Our view: Metro leader did right to start clock on homeless fix
Portlanders, mark your calendars. Within six months, you ought to start seeing improvements in the humanitarian crisis that plays out on our streets each day.
In her State of the Region address to the Portland City Club on Jan. 21, Metro President Lynn Peterson said visible progress is on the way — and very soon. She put a six-month marker on it, and for that, we thank her. Frustration over current conditions is off the charts, and now Portland-area residents have a timeline by which to judge the effectiveness of their extraordinary investments in shelters, low-income housing and homeless services.
During her City Club address, Peterson spoke of those investments: $2.4 billion over 10 years for services for the homeless and $652.8 million in bonds to build nearly 4,000 housing units. And that's only accounting for what Metro has asked — and received — of taxpayers. The city of Portland and Multnomah County are spending hundreds of millions of dollars on top of that, along with state and federal flow-through funds.
All of this money is supposed to make a difference, but Portland homeless camps have exploded in size and number during the pandemic. As a result, Portland's livability has declined and its reputation has been wounded. Local officials and agencies have moved too slowly in addressing these matters. This week, with frigid temperatures and a biting east wind, people continue to live in tents along freeways, on downtown sidewalks and under bridges.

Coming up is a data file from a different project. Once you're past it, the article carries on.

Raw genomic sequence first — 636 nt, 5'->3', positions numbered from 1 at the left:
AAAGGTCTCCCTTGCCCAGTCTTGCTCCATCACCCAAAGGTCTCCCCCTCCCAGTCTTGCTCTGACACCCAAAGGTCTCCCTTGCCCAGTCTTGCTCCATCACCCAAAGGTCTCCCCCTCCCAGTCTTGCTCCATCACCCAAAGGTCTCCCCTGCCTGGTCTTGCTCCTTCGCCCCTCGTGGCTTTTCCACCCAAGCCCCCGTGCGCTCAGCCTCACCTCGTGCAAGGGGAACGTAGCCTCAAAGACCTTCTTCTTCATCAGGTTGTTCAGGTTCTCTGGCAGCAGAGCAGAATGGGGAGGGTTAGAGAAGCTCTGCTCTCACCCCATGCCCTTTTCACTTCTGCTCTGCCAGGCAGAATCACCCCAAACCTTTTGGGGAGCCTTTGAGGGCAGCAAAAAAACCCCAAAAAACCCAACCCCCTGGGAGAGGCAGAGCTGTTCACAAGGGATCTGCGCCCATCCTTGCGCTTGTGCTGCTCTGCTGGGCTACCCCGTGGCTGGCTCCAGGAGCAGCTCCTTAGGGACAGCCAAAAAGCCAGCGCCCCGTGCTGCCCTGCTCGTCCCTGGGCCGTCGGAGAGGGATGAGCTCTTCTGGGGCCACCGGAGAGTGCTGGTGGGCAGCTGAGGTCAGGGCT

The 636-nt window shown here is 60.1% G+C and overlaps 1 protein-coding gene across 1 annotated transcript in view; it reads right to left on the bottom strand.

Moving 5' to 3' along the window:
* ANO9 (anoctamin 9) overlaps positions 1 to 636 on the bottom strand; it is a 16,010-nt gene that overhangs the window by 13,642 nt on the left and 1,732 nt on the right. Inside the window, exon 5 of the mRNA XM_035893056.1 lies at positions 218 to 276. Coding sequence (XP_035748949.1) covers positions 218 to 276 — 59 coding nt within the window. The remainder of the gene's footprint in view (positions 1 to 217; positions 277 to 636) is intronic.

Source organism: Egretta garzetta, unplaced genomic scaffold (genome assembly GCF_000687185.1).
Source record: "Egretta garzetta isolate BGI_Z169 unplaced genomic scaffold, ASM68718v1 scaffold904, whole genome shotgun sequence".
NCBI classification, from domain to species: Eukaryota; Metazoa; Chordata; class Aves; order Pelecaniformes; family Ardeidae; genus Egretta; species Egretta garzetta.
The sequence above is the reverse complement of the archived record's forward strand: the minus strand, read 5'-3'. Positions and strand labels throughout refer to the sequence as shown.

It's not for lack of public support that homelessness remains a vexing local problem. Community leaders have been clear about what they expect from Portland-area residents: compassion, patience and generosity with their tax dollars. Portlanders have answered all these expectations in the affirmative. They've gone above and beyond, and the private sector also has stepped up, converting the former Wapato jail into the Bybee Lakes Hope Center.
Now it is time to ask what we expect of the people we are attempting to help. As more shelter beds, housing and services come online, is it acceptable to continue living on the street because you have too many belongings to move or don't want to submit to drug and alcohol treatment? How assertive should we be in saying it is no longer OK to pitch tents within a few feet of Interstate 205, endangering both the houseless and motorists?
Tough questions must come with a commitment to listen. Solutions need to be inclusive, and leaders must incorporate homeless voices in their decision-making process.
In the question-and-answer session following her speech, Peterson took a swipe at the People for Portland organization, saying the group's ads have increased cynicism, and that their major donors remain secretive. Whatever its shortcomings, the People for Portland group has provided a vehicle for residents to channel their frustrations. Peterson showed she also understands the discontent when she said, "Our most vulnerable people are unhoused, at risk, and our region is suffering. The situation is urgent, and you have a right to be upset."
Appropriately, she has now given us a timeline for measuring progress on this most critical of issues. Portlanders will be watching and looking forward to seeing the promised improvements to come — in the next six months.
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